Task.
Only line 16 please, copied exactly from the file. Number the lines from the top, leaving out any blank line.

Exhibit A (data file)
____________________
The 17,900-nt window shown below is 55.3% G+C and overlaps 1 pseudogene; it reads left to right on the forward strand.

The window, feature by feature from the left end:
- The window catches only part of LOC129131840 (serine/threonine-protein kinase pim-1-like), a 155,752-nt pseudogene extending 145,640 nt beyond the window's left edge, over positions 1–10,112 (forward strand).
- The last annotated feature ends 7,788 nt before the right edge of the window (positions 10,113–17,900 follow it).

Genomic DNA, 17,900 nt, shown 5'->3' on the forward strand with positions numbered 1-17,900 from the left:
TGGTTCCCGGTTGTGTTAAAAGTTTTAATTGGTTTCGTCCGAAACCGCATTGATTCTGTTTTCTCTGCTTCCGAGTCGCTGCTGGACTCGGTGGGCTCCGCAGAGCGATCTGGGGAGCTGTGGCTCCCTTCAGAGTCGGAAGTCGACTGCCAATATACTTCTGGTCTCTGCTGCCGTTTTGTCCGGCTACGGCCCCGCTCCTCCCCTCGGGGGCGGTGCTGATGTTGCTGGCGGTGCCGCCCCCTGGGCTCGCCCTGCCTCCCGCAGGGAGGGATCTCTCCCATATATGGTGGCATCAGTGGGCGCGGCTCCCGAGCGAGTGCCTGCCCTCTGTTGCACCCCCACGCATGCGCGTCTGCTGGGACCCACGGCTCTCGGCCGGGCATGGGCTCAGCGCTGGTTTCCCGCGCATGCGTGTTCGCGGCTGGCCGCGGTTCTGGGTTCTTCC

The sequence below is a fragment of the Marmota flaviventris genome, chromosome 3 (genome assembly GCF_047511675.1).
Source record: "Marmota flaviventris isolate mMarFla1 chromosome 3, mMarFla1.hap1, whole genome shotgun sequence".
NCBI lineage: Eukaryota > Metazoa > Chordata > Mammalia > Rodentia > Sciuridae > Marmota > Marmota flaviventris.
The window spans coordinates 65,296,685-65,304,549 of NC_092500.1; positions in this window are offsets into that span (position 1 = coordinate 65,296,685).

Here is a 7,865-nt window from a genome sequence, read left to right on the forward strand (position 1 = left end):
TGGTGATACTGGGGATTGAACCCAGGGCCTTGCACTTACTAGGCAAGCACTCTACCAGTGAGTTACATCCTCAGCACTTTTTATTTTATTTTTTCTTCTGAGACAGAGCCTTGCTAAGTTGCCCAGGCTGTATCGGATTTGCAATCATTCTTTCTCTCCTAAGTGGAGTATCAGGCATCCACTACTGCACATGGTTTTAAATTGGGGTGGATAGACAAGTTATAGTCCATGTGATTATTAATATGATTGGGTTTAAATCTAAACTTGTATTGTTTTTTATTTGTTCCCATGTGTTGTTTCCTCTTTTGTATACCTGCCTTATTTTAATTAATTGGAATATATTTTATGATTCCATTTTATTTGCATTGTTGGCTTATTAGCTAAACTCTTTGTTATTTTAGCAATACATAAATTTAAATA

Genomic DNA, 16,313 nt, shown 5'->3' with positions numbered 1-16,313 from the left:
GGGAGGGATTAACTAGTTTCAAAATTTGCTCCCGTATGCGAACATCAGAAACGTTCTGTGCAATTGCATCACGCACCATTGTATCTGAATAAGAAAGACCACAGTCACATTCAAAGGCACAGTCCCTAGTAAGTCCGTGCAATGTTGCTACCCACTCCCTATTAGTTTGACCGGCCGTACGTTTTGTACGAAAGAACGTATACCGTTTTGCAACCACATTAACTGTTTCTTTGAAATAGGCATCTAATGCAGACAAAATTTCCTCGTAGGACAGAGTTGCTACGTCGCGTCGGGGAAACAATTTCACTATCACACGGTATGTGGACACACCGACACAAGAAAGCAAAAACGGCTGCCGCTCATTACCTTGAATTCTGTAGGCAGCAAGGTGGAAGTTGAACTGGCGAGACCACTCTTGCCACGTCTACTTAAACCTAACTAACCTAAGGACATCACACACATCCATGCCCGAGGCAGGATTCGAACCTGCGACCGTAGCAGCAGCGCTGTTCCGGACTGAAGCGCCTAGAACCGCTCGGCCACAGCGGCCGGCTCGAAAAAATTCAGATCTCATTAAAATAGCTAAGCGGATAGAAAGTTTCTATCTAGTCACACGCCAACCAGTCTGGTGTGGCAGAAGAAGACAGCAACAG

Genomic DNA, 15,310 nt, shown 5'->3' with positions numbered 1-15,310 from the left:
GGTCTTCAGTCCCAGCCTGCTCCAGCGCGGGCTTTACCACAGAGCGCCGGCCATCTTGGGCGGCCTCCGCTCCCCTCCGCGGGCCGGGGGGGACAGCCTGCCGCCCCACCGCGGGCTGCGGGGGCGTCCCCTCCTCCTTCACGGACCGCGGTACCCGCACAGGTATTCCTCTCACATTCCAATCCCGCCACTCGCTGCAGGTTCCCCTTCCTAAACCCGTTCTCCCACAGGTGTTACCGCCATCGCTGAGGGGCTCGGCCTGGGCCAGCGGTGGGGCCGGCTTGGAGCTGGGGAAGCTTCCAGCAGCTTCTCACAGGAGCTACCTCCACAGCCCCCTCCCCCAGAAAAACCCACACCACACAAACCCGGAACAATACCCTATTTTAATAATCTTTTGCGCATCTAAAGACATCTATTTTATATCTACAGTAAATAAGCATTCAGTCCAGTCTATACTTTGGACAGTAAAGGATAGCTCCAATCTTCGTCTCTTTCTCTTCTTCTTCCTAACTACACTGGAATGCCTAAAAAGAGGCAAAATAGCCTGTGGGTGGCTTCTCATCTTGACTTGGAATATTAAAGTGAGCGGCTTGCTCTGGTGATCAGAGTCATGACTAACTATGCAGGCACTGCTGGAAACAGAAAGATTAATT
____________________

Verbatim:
GGTCTTCAGTCCCAGCCTGCTCCAGCGCGGGCTTTACCACAGAGCGCCGGCCATCTTGGGCGGCCTCCGCTCCCCTCCGCGGGCCGGGGGGGACAGCCTGCCGCCCCACCGCGGGCTGCGGGGGCGTCCCCTCCTCCTTCACGGACCGCGGTACCCGCACAGGTATTCCTCTCACATTCCAATCCCGCCACTCGCTGCAGGTTCCCCTTCCTAAACCCGTTCTCCCACAGGTGTTACCGCCATCGCTGAGGGGCTCGGCCTGGGCCAGCGGTGGGGCCGGCTTGGAGCTGGGGAAGCTTCCAGCAGCTTCTCACAGGAGCTACCTCCACAGCCCCCTCCCCCAGAAAAACCCACACCACACAAACCCGGAACAATACCCTATTTTAATAATCTTTTGCGCATCTAAAGACATCTATTTTATATCTACAGTAAATAAGCATTCAGTCCAGTCTATACTTTGGACAGTAAAGGATAGCTCCAATCTTCGTCTCTTTCTCTTCTTCTTCCTAACTACACTGGAATGCCTAAAAAGAGGCAAAATAGCCTGTGGGTGGCTTCTCATCTTGACTTGGAATATTAAAGTGAGCGGCTTGCTCTGGTGATCAGAGTCATGACTAACTATGCAGGCACTGCTGGAAACAGAAAGATTAATT